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HMRC Targeting PRS Landlords Again

HMRC Targeting PRS Landlords Again

Another Clampdown On UK PRS Landlords By HMRC

HMRC has turned its attention to the housing and property rental market with the intention of targeting landlords, again.

The taxman thinks that there are a number of UK private rented sector (PRS) landlords who have yet to declare any income earned from renting properties to tenants, and they are going all out to find them.

The latest clampdown on private rented sector landlords by HMRC is intended to target those landlords allegedly not paying tax and the taxman is using information provided by all UK local authorities to track rental properties.

Letting agents and landlords have already started receiving letters from HMRC requesting information on long-term and holiday rental property addresses, letting periods, tenant numbers and rental income.

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Government Funding To Boost Shared Tenancies For Homeless

Government Funding To Boost Shared Tenancies For Homeless

£1 million Government funding boosts rental options for single homeless people

This week, Communities Minister Don Foster announced a cash boost of up to £1 Million (GBP) to support single homeless people providing access to shared tenancies within the UK private rental sector.

The funding is intended to help homeless people to find a safe and secure home in shared accommodation or Houses of Multiple Occupation (HMO’s) in private rented sector (PRS) properties.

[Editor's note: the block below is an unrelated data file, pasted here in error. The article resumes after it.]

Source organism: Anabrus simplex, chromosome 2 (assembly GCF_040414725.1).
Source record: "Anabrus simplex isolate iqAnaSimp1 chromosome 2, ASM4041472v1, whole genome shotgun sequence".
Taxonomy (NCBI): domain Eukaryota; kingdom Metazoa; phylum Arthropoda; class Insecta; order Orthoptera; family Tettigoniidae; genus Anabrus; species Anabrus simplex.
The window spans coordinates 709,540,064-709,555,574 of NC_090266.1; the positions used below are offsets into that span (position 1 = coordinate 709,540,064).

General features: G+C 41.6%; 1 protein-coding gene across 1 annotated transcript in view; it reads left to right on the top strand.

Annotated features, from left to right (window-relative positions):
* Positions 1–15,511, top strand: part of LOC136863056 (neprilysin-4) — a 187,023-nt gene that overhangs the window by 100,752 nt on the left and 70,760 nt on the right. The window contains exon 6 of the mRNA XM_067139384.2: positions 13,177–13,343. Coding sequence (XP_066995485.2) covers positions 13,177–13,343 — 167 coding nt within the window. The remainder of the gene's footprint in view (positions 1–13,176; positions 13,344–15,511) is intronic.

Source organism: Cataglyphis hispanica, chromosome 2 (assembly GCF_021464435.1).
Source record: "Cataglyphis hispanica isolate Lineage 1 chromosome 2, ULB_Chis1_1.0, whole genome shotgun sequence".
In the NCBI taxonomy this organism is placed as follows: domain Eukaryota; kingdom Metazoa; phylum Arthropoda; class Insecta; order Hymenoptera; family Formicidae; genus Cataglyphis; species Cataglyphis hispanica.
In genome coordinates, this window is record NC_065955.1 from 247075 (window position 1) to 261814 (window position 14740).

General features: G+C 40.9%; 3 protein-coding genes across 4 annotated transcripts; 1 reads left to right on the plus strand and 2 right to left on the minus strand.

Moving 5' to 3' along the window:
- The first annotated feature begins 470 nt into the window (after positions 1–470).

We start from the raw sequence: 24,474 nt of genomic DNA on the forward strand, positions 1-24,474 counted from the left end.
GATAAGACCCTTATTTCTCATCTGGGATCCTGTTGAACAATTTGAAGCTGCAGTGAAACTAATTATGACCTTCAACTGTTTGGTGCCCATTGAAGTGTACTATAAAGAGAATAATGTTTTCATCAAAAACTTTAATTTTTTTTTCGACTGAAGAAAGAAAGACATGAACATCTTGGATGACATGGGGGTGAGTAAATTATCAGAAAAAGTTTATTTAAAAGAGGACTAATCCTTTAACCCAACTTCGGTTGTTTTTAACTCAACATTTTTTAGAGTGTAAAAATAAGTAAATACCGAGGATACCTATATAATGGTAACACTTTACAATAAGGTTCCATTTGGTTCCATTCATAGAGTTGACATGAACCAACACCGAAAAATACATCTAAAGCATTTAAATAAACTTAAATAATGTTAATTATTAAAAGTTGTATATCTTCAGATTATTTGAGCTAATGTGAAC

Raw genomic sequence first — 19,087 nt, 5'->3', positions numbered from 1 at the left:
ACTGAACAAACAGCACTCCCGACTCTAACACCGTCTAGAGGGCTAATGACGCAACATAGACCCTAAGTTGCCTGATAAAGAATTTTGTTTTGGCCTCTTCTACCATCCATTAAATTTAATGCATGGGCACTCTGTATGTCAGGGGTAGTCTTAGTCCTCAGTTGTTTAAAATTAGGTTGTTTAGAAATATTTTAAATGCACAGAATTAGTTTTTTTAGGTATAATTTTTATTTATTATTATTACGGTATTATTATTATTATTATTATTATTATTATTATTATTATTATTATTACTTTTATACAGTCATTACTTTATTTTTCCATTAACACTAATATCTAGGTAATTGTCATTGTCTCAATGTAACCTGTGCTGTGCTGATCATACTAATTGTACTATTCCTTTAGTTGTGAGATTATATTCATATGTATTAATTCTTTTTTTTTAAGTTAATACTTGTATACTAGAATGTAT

Mr Foster allocated up to £800,000 (GBP) for homelessness charity Crisis to fund schemes to set up new shared tenancies for single homeless people within the UK’s private rented sector.

The minister also announced a further £230,000 (GBP) for the charity to continue its Private Rented Sector Access Programme, which works with local landlords to help vulnerable people find the homes they need in privately rented accommodation.

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Welfare Reforms That Affect Landlords

Welfare Reforms That Affect Landlords

A basic round up for all UK Private Rental Sector (PRS) landlords of what is and what will be happening to affect tenants that are in reciept of benefits during the 2013 Welfare Reforms. 

Council Tax Benefit April 2013

 

  • Local authorities will become responsible for their own Council Tax schemes under the welfare reforms. Anyone of working age will now have to contribute towards their own council tax – All PRS tenants should have received a letter from their local authority if this affects them.

Disability Living Allowance

  • This benefit is being replaced by Personal Independence Payments.
  • All new and existing claimants will be reassessed using stricter rules so fewer people will qualify. The new assessment will focus on an individual’s ability to carry out a range of key activities necessary to everyday life.

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What’s in store for the UK residential property market in 2013?

What's In Store For The UK Property Market In 2013?

What’s In Store For The UK Property Market In 2013?

Many of the predictions made by property analysts have so far been reasonably positive in that the state of the UK property market can’t really get much worse.

2012 was a rollercoaster kind of year with the Queen’s Diamond Jubilee and the Olympic and Paralympic Games having an effect on the market.